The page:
Mukti

On farm productivity

Posted in development, economics, macro by jrahman on January 24, 2013

Many years ago, when Dr QIB Chowdhury lived in Bangabhaban and Tarique Rahman was not widely reviled, Shafiq Rehman hosted a TV programme (I forget in which channel) where politicians from across the aisle participated.  One item involved asking BNP leaders who they thought was a successful minister in the previous Awami League government.  Matia Chowdhury — the agriculture minister in that government — was chosen pretty unanimously.  Ms Chowhdury is agriculture minister in the current government too.  Interestingly, according to the latest Prothom Alo – ORG Quest poll, she is not viewed as a success any more.  Over two-fifths surveyed believe under her watch, farmers are not doing well.  Over half consider her to be a failure as a minister.

I was intrigued by the poll results.  Is there any way to check her performance in the data?  Well, as with garments sector, one good way to check how a sector is doing is to look at its productivity.  When productivity rises, profits and wages can both rise.  The standard measure of productivity in agriculture sector is farm yield (output per unit of land).  The thin green and gold lines in this chart shows annual growth in yield (kg per hectare) in rice and all crops respectively.  As you can see, these annual growth series are very volatile. This is because there is a lot of variation in agricultural output on an annual basis. To make any inference, one needs to smooth the data. There are more fancy techniques, but for a blog post annual average over the previous five years should suffice — these are the thicker lines (green for rice, gold for all crops).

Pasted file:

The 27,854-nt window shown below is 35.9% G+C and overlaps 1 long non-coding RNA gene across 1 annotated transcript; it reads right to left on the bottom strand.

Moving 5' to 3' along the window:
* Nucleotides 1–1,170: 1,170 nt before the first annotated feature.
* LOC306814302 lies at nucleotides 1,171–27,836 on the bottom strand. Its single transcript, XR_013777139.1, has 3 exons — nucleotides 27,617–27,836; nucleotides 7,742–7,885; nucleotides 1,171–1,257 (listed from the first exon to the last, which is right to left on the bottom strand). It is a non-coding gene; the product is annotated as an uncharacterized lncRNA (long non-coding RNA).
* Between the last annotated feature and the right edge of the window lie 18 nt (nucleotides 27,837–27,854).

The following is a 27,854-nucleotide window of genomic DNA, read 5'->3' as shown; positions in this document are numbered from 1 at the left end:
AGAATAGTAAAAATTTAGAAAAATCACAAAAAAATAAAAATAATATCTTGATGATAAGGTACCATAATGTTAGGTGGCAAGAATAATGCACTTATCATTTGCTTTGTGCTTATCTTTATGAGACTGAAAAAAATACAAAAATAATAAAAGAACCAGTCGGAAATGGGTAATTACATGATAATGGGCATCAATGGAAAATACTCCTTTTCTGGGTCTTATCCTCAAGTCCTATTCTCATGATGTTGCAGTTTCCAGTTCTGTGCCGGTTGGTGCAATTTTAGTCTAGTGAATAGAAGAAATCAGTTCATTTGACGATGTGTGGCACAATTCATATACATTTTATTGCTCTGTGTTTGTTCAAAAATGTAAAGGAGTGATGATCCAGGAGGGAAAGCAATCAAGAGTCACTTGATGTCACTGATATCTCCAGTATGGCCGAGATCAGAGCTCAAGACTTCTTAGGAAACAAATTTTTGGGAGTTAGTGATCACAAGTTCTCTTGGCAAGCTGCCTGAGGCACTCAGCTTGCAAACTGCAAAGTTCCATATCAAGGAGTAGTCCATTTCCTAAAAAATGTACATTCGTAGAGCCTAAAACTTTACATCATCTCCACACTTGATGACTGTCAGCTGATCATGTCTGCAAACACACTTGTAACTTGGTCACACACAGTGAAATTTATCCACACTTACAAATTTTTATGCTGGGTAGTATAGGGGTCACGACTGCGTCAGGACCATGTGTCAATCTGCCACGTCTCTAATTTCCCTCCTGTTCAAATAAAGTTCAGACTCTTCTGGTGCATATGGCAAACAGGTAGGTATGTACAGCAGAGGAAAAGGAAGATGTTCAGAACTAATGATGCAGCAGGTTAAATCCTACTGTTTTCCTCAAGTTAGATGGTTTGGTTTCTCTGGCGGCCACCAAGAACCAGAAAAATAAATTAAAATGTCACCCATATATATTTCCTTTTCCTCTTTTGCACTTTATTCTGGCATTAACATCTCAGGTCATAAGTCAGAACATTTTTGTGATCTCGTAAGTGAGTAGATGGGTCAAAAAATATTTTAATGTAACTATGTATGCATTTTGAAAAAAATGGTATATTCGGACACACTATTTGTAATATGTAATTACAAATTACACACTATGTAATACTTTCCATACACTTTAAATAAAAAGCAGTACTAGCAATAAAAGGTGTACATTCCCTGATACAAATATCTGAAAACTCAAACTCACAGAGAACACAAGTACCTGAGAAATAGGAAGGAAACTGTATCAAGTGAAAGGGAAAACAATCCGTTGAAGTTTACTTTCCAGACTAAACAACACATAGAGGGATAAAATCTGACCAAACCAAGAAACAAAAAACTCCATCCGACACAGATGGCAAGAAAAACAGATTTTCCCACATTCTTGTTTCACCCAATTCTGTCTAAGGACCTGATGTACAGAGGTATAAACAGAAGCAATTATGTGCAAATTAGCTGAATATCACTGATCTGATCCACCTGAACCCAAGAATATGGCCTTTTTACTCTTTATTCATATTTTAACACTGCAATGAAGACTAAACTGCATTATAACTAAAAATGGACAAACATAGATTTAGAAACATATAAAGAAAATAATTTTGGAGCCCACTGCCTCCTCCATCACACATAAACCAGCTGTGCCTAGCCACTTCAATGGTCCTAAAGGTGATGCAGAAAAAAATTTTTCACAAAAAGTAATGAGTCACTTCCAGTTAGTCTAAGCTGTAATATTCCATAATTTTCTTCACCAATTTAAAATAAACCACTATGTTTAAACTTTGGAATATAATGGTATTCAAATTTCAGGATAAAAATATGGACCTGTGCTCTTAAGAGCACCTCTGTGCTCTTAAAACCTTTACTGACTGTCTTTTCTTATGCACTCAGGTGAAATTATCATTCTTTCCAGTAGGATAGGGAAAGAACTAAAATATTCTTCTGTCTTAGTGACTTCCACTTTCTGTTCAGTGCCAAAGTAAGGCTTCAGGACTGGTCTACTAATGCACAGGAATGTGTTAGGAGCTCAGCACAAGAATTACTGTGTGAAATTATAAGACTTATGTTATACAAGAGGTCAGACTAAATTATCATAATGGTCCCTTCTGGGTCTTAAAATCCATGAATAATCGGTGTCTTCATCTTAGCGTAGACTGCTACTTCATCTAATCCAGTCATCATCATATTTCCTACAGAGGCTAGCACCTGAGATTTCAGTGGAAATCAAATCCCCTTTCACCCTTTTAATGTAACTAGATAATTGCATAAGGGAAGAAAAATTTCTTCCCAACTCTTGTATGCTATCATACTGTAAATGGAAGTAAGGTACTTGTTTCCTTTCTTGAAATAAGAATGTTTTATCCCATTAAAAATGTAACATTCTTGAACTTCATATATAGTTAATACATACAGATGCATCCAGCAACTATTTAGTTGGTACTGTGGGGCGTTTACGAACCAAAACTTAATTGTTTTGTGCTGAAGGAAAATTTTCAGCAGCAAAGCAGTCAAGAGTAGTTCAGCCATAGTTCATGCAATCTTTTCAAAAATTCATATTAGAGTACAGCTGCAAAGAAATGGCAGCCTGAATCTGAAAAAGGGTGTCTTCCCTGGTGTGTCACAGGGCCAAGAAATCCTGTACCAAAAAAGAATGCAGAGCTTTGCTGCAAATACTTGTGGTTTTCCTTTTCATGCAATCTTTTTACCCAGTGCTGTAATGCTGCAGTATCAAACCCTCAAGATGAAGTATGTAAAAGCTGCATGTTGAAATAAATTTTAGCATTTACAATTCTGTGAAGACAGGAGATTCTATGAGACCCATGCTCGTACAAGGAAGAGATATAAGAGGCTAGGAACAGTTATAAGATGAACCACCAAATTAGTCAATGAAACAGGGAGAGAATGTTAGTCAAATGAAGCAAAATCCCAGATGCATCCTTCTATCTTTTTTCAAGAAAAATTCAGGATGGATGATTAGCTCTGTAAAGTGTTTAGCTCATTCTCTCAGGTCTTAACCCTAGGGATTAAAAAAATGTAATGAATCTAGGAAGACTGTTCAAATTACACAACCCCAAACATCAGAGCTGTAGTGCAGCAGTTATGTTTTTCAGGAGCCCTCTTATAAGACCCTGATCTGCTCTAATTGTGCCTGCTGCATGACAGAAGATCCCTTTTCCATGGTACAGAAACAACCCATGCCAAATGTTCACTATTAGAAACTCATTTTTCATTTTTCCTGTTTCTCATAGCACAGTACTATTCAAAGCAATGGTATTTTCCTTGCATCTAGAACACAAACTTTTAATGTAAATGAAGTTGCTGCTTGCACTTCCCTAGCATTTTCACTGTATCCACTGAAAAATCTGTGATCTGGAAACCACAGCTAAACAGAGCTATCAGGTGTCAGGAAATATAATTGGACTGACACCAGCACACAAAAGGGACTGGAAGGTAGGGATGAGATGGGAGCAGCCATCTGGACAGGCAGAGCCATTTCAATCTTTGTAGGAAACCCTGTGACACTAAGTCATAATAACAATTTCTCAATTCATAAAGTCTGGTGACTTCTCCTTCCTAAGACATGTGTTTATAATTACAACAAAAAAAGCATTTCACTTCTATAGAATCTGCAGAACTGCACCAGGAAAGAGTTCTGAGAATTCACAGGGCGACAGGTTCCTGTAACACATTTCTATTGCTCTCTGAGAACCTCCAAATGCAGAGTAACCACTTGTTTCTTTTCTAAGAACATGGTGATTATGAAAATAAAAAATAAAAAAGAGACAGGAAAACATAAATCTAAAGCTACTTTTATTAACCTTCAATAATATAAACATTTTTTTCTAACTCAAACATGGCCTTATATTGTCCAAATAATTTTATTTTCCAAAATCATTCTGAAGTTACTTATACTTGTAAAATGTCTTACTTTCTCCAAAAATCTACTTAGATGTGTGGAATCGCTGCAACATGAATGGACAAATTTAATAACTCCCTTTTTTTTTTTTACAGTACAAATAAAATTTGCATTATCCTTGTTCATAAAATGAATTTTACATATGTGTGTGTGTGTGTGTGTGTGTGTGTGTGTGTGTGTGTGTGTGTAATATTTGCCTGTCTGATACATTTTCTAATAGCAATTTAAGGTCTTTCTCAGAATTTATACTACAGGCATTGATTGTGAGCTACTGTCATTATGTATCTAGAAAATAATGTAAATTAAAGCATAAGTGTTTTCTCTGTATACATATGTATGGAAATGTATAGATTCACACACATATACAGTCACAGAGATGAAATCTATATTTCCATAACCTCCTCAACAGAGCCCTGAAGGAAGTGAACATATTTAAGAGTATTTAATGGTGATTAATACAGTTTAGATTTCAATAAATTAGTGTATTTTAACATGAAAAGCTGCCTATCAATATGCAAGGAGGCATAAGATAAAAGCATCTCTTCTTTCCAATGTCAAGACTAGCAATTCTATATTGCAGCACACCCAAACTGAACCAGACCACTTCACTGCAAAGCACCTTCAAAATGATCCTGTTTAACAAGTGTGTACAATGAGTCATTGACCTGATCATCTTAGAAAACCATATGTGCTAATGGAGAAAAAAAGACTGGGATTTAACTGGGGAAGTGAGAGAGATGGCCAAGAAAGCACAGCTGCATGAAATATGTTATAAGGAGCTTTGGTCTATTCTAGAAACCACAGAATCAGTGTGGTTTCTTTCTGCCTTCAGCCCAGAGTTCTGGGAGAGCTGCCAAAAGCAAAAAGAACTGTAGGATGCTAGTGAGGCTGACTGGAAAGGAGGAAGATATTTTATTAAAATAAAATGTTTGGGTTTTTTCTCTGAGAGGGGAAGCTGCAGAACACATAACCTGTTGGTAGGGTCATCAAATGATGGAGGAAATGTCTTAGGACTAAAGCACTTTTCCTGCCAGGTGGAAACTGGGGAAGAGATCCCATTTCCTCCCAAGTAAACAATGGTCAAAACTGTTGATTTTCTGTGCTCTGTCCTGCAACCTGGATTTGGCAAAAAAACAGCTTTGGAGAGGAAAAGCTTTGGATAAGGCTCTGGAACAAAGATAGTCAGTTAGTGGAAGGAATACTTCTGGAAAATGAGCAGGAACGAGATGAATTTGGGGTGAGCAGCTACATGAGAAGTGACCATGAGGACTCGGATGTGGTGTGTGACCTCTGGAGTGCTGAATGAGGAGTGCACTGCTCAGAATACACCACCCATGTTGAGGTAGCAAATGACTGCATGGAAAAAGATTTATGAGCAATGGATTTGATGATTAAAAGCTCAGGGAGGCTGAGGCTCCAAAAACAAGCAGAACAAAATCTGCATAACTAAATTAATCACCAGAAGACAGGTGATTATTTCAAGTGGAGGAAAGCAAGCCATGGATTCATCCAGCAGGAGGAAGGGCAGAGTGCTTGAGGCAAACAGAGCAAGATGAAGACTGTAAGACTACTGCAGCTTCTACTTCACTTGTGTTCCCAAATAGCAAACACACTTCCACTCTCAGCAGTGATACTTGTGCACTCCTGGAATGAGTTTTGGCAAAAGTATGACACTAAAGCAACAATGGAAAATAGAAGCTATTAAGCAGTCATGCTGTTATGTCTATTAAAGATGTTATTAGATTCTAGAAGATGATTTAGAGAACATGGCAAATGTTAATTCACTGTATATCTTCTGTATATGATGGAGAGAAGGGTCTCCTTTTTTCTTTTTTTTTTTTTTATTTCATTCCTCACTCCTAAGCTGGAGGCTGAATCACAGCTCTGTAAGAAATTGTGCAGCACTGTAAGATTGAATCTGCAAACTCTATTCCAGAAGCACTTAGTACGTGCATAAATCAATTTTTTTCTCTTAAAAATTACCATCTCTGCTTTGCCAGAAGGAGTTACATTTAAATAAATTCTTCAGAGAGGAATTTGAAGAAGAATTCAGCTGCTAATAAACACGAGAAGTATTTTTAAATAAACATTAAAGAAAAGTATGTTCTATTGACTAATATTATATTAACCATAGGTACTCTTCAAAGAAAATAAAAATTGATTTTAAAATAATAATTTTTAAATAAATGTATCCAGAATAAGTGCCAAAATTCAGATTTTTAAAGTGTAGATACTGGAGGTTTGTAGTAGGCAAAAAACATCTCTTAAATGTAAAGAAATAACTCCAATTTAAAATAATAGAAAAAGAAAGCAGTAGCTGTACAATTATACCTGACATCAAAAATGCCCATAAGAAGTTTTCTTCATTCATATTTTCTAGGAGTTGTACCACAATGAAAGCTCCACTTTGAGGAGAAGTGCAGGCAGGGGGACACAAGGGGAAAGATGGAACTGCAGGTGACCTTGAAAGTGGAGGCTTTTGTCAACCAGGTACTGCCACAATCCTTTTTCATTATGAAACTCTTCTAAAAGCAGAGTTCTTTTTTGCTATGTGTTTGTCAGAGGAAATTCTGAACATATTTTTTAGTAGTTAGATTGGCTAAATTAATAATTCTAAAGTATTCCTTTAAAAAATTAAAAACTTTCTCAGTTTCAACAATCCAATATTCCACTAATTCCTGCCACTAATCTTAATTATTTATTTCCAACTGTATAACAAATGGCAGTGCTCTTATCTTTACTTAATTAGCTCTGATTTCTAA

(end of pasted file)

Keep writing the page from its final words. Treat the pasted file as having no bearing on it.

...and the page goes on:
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Suppose Matia Chowdhury took some concrete steps to give lasting benefit the farm sector in, say, 1996-97.  How would that show up in the data? If as a result of her actions, productivity growth accelerated for a while, then we would expect to see the thick lines step up towards the end of the 1990s, and stay elevated into the 2000s.  And in fact, that’s exactly what we see.  Farm yields grew pretty steadily in the 1970s and 1980s.  But by the mid-1990s, farm yields basically stopped growing.  And then yield growth rebounded strongly in the late 1990s before moderating to historical pace in more recent years.

The data is consistent with the following story:

  • whatever ‘green revolution’ policies were taken by the Mujib, Zia and Ershad governments, by the time Matia Chowdhury became the minister, they had run their course;
  • whatever policies she enacted revived farm yield;
  • her successors maintained these policies, but absent new steps, yield growth has eased.

Of course, there is a natural limit to farm productivity.  Bangladesh is a very densely populated country.  Our farms are small.  With so many rivers and canals, perhaps the delta is not the most conducive place for large scale mechanised farming.

Are we hitting the limit?

One way to answer that would be to check our farm productivity compares internationally.  Our rice-producing, densely populated neighbours in South East Asia are natural comparators.  And as this chart of crop yield shows, our farmers are more productive than Thai and Filipino ones, but not as much as the Vietnamese and Indonesian ones.